You could also try fresh spinach leaves. The slight bitterness and fresh flavour will be a good counterpoint to the cheese. You could perhaps prepare a bowl of fresh spinach with a little light dressing to go with it, where guests could make little "sandwiches" with cracker, cheese and a leaf or two. If the dressing has a little Balsamic vinegar in it, the astrigency will also help to balance the flavours out.

To go in yet another direction, I think that a sun-dried-tomato paste or olive tapenade would not go amiss with the cheeses mentioned.

As for drinks, you proably want something pallette-cleansing. I can't think of anything other than sparkling water, or perhaps a light herbal tea of some sort.

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Seen the cheeses you are planning to serve, and the central place they should take, nothing should distract from them. So, bread of course, no toast. Maybe thin slaces of hard apple or grapes. In the south of france it is common to put a tiny bit of olive oil on cheese, particuraly goat cheeses, which improves the mouth-feeling. Of course, it should be a very light oil. Walnuts enhance the taste of cheese. I personnallythink that honey or tapanade are way too much, and would destroy the pure taste of the cheese. Sure, honey with goat cheese as desert is fine, but that is not what you are planning.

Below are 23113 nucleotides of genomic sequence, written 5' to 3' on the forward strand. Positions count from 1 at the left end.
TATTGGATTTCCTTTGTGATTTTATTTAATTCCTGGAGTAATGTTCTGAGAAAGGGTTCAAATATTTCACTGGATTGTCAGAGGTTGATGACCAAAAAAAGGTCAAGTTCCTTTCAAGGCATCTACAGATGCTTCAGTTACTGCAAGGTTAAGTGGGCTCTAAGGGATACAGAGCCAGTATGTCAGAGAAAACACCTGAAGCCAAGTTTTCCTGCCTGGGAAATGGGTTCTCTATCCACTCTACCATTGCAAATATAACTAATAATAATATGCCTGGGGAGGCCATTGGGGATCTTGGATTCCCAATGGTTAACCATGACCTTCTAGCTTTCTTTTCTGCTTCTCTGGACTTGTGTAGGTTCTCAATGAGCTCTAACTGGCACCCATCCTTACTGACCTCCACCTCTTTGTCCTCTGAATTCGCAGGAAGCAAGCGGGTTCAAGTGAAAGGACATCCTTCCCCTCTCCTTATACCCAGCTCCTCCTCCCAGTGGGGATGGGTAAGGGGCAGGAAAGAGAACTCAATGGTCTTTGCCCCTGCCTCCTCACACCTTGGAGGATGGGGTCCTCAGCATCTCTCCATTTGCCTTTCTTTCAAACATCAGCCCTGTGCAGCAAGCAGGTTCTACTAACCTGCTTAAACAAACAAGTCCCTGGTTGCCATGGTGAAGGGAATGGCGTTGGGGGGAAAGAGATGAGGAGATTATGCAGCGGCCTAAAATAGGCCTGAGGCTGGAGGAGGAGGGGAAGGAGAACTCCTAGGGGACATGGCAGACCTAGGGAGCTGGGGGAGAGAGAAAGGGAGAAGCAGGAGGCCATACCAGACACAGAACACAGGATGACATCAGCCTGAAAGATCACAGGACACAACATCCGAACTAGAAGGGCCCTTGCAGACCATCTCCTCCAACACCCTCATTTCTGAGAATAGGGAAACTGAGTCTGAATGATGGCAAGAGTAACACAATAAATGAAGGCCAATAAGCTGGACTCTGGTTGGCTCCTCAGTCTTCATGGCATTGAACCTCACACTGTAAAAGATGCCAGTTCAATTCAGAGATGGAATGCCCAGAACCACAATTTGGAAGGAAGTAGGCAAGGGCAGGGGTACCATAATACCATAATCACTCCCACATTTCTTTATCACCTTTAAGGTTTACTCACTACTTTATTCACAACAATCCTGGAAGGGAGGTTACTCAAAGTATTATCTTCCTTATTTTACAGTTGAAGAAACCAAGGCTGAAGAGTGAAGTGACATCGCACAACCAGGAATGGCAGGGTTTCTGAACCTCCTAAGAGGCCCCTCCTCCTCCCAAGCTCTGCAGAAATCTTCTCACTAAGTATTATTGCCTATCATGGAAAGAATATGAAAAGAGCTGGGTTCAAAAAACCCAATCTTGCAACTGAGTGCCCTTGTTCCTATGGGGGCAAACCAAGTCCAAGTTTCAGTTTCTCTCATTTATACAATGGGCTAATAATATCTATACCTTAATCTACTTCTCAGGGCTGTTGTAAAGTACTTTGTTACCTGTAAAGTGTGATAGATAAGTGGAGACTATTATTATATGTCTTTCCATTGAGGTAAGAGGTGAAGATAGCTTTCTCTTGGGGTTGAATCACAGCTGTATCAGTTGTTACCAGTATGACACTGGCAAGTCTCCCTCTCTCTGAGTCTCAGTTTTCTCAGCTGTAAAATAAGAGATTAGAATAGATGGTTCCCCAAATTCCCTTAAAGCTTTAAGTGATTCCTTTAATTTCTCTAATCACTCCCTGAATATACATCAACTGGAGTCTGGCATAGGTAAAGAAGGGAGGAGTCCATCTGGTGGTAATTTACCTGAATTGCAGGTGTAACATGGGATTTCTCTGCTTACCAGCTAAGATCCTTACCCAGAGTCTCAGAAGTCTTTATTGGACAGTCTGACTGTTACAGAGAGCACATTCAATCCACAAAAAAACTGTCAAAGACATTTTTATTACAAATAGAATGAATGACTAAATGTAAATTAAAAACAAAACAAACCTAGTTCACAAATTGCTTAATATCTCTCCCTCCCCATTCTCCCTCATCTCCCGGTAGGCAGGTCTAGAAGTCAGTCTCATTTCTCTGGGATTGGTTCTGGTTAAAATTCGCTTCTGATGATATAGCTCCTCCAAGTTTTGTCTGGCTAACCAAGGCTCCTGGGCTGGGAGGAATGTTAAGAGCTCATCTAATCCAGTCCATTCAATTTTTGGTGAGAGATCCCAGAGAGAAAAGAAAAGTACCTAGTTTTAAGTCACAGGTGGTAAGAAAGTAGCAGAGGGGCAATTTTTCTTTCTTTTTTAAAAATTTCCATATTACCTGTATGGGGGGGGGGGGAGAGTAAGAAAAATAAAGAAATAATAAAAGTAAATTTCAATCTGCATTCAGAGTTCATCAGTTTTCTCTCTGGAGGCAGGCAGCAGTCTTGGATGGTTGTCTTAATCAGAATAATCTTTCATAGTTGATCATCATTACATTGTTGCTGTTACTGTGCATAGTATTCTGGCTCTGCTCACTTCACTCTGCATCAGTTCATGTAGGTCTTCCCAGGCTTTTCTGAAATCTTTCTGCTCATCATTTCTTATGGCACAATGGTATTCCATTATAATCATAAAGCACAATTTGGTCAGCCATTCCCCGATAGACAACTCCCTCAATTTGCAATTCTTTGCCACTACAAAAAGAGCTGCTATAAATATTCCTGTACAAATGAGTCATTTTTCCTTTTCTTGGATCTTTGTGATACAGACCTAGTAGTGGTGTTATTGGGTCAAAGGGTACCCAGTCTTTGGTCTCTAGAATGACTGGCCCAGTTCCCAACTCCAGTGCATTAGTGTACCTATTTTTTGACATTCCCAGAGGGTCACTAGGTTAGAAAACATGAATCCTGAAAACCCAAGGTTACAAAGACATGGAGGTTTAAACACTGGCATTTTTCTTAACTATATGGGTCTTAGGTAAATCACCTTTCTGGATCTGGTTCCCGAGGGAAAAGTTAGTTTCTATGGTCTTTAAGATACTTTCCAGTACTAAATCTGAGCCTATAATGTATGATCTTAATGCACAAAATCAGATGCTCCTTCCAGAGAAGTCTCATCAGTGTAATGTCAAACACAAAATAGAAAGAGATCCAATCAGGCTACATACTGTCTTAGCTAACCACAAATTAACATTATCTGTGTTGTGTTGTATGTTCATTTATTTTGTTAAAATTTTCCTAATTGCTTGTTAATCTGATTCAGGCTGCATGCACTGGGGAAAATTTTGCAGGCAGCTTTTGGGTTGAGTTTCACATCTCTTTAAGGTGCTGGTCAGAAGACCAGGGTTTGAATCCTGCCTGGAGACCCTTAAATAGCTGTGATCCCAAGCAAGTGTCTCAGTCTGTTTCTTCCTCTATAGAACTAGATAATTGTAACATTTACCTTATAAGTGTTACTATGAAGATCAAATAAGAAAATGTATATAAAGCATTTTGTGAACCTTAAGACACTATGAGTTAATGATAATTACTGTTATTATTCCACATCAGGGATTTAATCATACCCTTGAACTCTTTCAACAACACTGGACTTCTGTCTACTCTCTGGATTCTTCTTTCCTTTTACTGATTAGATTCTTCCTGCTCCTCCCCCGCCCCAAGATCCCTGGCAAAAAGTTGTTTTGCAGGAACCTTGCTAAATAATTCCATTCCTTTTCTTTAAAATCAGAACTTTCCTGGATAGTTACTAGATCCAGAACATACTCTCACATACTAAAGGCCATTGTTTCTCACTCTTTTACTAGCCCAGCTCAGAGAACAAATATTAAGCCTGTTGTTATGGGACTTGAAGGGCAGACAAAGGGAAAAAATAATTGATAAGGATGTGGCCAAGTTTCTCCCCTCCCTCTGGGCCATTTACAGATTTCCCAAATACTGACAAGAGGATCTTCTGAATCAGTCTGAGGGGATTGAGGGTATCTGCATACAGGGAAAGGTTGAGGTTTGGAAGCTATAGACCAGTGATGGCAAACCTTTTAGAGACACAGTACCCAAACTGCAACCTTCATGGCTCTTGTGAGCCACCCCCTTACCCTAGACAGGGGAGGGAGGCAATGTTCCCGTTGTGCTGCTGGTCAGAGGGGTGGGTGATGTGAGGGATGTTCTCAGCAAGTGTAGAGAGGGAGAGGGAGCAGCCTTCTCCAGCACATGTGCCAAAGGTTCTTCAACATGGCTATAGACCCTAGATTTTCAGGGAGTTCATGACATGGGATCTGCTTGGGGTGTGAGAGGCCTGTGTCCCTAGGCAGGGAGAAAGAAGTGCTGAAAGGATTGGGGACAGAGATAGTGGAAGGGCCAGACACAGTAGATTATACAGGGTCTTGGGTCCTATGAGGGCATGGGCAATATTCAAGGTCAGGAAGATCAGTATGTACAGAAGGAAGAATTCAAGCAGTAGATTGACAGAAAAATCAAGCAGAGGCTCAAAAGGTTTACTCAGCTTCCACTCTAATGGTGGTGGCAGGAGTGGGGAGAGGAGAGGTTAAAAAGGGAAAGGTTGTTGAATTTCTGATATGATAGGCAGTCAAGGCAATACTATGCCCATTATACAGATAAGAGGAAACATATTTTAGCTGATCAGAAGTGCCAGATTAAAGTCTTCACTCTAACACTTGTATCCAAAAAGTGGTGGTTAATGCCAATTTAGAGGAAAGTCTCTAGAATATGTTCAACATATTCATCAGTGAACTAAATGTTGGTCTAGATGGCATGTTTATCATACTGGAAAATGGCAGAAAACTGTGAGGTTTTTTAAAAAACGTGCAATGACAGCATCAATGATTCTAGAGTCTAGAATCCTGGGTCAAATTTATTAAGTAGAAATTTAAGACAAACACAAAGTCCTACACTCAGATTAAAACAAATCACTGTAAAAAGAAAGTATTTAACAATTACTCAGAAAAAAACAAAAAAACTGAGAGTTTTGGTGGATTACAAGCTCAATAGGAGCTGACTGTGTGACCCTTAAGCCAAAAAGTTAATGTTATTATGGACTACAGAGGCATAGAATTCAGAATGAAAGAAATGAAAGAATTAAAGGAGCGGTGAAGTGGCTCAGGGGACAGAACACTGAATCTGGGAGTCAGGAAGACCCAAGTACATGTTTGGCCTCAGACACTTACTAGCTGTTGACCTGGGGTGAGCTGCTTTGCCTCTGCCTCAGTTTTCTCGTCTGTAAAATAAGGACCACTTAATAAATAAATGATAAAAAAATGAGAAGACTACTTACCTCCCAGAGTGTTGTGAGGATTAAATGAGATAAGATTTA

Here in France, they serve you nothing with the cheese. You can have bread. In Italy, well, they dont eat cheese like that, as far as I know. Certaintly not for desert. I myself am from Gouda, and that cheese does well with a pickle or some mustard...but I would never do that to a parmesan.

So, I would serve bread, maybe a sourdough, and nothing else. Next step would be walnut and grapes, and I would certainly stop there.

Drinks, well, I think red wine always bitters against the acidity of cheese..i prefer a half-sweet white wine myself (chardonnay combines perfectly, because of the buttery tones), or port wine..red port can handle cheese. Non alcoholic, errrrr tricky. Water with a slice of lemon would be my first option, but maybe a not too sweet cider or a very sweet cider (mirroring the white wine and port wine)? Grape juice?

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Thanks for the answer. Although the question is old, I've been toying with the idea of doing another tasting sometime soon... – Joe Casadonte Jan 9 at 18:12